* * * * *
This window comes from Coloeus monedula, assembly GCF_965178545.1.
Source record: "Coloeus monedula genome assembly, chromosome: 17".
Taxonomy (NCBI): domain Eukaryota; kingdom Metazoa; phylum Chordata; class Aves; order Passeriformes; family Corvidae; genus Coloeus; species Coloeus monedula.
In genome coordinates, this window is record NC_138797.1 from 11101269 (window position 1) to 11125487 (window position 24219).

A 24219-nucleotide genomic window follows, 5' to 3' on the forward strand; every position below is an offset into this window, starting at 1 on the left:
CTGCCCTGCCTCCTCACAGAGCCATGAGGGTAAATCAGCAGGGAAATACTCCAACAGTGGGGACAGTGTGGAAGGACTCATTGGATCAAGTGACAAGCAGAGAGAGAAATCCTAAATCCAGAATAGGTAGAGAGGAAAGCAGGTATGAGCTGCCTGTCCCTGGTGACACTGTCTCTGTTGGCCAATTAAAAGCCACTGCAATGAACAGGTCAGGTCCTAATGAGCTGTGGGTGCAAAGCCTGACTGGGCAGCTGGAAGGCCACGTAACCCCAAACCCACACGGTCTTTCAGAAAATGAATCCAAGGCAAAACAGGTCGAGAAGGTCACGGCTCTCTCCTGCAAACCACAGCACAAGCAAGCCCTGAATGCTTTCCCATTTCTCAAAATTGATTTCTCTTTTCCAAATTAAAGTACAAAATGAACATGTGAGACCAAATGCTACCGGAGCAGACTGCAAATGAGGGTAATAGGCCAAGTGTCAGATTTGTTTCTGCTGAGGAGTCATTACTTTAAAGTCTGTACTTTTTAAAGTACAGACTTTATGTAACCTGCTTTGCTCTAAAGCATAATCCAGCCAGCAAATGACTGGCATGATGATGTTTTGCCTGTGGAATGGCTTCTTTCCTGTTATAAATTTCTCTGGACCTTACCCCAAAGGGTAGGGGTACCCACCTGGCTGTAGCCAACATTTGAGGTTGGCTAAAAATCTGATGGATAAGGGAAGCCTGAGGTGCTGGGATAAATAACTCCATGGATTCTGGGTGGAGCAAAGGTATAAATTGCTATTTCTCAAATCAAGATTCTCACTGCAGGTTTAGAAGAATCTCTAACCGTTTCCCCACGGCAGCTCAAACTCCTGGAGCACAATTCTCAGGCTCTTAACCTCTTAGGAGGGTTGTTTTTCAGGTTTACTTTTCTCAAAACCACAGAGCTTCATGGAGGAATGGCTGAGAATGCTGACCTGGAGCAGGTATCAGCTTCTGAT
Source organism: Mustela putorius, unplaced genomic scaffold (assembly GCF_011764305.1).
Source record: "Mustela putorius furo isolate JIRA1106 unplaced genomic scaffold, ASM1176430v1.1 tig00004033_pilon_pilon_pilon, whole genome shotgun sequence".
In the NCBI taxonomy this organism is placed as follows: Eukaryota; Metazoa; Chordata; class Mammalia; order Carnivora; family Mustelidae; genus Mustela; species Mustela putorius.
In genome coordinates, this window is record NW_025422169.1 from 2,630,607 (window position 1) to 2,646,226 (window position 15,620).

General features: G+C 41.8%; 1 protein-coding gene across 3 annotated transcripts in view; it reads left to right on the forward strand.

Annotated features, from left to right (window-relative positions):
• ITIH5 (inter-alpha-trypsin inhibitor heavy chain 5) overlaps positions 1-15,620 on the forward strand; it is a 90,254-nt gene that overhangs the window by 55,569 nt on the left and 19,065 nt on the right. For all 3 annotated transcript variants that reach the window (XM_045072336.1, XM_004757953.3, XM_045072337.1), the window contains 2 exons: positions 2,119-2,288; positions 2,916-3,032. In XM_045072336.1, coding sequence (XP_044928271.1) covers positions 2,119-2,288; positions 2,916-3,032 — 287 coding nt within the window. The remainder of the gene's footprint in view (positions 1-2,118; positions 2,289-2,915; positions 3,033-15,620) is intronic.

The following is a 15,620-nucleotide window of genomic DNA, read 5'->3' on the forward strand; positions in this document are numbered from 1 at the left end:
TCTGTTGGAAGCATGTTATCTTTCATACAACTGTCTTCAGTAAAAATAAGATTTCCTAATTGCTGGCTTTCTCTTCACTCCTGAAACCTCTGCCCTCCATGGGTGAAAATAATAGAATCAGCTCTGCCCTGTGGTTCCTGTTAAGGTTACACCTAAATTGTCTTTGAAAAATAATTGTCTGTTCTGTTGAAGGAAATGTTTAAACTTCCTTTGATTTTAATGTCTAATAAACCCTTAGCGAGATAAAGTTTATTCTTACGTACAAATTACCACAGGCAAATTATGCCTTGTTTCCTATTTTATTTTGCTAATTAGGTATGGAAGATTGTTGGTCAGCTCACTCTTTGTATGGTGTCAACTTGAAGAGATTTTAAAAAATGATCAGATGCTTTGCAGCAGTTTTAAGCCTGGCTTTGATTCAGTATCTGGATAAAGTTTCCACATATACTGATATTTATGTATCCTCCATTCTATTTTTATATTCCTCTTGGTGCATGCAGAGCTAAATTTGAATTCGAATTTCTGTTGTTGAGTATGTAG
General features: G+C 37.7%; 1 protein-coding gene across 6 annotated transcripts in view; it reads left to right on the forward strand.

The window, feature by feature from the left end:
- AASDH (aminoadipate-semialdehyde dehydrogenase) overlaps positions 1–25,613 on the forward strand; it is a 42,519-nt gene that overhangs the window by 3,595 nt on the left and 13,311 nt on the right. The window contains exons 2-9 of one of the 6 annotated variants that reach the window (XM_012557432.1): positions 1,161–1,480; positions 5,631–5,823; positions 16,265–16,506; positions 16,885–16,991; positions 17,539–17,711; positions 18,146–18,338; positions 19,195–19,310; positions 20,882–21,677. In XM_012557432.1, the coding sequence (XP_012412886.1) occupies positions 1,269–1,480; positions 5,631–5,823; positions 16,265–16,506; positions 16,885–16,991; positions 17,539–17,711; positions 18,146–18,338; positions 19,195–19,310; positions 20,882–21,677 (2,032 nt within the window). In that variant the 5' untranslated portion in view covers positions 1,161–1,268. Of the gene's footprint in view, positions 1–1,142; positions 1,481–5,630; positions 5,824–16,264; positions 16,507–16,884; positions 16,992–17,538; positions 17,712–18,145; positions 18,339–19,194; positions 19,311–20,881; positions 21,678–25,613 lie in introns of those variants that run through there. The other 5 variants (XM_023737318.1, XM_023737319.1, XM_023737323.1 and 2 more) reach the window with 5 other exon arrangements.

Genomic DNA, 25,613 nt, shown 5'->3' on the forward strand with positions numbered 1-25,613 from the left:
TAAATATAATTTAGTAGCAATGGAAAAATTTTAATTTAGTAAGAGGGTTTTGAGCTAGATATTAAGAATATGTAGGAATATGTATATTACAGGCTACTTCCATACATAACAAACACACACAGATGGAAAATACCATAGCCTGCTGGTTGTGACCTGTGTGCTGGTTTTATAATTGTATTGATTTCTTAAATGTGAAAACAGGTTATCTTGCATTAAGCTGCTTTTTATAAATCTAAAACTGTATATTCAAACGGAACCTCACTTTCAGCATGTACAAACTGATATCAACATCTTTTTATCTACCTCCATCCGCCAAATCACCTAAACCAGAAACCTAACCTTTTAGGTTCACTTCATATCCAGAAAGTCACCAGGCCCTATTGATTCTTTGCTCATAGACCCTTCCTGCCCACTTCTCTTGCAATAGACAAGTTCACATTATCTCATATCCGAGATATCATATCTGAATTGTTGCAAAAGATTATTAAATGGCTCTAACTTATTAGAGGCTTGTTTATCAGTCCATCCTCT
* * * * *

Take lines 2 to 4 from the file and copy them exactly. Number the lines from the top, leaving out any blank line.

Source record: "Coloeus monedula genome assembly, chromosome: 17".
Taxonomy (NCBI): domain Eukaryota; kingdom Metazoa; phylum Chordata; class Aves; order Passeriformes; family Corvidae; genus Coloeus; species Coloeus monedula.
In genome coordinates, this window is record NC_138797.1 from 11101269 (window position 1) to 11125487 (window position 24219).